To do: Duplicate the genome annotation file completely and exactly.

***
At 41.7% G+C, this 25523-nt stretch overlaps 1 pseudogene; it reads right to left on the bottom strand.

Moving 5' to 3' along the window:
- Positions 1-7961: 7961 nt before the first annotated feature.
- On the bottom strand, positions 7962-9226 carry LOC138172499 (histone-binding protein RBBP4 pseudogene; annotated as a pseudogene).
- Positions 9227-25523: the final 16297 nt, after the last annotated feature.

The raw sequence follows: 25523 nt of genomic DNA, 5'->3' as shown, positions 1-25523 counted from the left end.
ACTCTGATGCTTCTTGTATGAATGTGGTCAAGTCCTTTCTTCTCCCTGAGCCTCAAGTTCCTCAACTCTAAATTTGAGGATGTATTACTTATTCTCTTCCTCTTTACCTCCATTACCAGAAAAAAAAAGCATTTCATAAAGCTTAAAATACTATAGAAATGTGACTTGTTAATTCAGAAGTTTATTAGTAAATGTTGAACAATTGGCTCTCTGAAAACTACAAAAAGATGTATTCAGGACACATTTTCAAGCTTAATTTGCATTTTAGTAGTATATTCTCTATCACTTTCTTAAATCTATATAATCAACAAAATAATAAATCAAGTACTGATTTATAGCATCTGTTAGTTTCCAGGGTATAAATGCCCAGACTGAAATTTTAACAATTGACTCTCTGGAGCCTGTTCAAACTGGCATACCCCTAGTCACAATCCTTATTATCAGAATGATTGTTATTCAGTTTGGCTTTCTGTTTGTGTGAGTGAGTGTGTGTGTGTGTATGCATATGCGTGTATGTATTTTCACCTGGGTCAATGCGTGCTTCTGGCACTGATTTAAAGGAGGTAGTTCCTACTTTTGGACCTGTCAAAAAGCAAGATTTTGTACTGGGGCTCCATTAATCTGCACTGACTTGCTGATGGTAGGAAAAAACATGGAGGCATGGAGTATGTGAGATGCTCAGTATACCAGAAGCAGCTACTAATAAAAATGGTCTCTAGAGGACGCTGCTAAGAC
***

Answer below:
At 41.7% G+C, this 25523-nt stretch overlaps 1 pseudogene; it reads right to left on the bottom strand.

Moving 5' to 3' along the window:
- Positions 1-7961: 7961 nt before the first annotated feature.
- On the bottom strand, positions 7962-9226 carry LOC138172499 (histone-binding protein RBBP4 pseudogene; annotated as a pseudogene).
- Positions 9227-25523: the final 16297 nt, after the last annotated feature.

The raw sequence follows: 25523 nt of genomic DNA, 5'->3' as shown, positions 1-25523 counted from the left end.
ACTCTGATGCTTCTTGTATGAATGTGGTCAAGTCCTTTCTTCTCCCTGAGCCTCAAGTTCCTCAACTCTAAATTTGAGGATGTATTACTTATTCTCTTCCTCTTTACCTCCATTACCAGAAAAAAAAAGCATTTCATAAAGCTTAAAATACTATAGAAATGTGACTTGTTAATTCAGAAGTTTATTAGTAAATGTTGAACAATTGGCTCTCTGAAAACTACAAAAAGATGTATTCAGGACACATTTTCAAGCTTAATTTGCATTTTAGTAGTATATTCTCTATCACTTTCTTAAATCTATATAATCAACAAAATAATAAATCAAGTACTGATTTATAGCATCTGTTAGTTTCCAGGGTATAAATGCCCAGACTGAAATTTTAACAATTGACTCTCTGGAGCCTGTTCAAACTGGCATACCCCTAGTCACAATCCTTATTATCAGAATGATTGTTATTCAGTTTGGCTTTCTGTTTGTGTGAGTGAGTGTGTGTGTGTGTATGCATATGCGTGTATGTATTTTCACCTGGGTCAATGCGTGCTTCTGGCACTGATTTAAAGGAGGTAGTTCCTACTTTTGGACCTGTCAAAAAGCAAGATTTTGTACTGGGGCTCCATTAATCTGCACTGACTTGCTGATGGTAGGAAAAAACATGGAGGCATGGAGTATGTGAGATGCTCAGTATACCAGAAGCAGCTACTAATAAAAATGGTCTCTAGAGGACGCTGCTAAGAC